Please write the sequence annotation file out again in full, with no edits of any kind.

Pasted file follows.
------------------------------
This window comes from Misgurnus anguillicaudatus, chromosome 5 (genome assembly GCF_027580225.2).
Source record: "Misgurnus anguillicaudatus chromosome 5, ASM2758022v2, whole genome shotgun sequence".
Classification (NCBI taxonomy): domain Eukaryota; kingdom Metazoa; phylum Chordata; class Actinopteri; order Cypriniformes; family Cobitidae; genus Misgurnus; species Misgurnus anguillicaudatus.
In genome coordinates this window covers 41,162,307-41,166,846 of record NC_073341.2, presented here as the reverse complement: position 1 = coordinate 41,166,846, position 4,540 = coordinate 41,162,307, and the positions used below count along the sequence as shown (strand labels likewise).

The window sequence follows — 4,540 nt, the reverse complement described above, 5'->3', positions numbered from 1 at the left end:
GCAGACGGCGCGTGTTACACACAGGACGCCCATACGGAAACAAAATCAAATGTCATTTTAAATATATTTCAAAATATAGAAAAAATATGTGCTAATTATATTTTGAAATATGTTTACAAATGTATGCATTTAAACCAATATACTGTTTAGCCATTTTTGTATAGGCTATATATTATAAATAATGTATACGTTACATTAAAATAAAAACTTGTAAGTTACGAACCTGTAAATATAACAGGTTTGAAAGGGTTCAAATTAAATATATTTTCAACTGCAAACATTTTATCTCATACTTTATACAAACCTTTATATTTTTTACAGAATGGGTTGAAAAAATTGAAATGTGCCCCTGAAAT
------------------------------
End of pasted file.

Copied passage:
This window comes from Misgurnus anguillicaudatus, chromosome 5 (genome assembly GCF_027580225.2).
Source record: "Misgurnus anguillicaudatus chromosome 5, ASM2758022v2, whole genome shotgun sequence".
Classification (NCBI taxonomy): domain Eukaryota; kingdom Metazoa; phylum Chordata; class Actinopteri; order Cypriniformes; family Cobitidae; genus Misgurnus; species Misgurnus anguillicaudatus.
In genome coordinates this window covers 41,162,307-41,166,846 of record NC_073341.2, presented here as the reverse complement: position 1 = coordinate 41,166,846, position 4,540 = coordinate 41,162,307, and the positions used below count along the sequence as shown (strand labels likewise).

The window sequence follows — 4,540 nt, the reverse complement described above, 5'->3', positions numbered from 1 at the left end:
GCAGACGGCGCGTGTTACACACAGGACGCCCATACGGAAACAAAATCAAATGTCATTTTAAATATATTTCAAAATATAGAAAAAATATGTGCTAATTATATTTTGAAATATGTTTACAAATGTATGCATTTAAACCAATATACTGTTTAGCCATTTTTGTATAGGCTATATATTATAAATAATGTATACGTTACATTAAAATAAAAACTTGTAAGTTACGAACCTGTAAATATAACAGGTTTGAAAGGGTTCAAATTAAATATATTTTCAACTGCAAACATTTTATCTCATACTTTATACAAACCTTTATATTTTTTACAGAATGGGTTGAAAAAATTGAAATGTGCCCCTGAAAT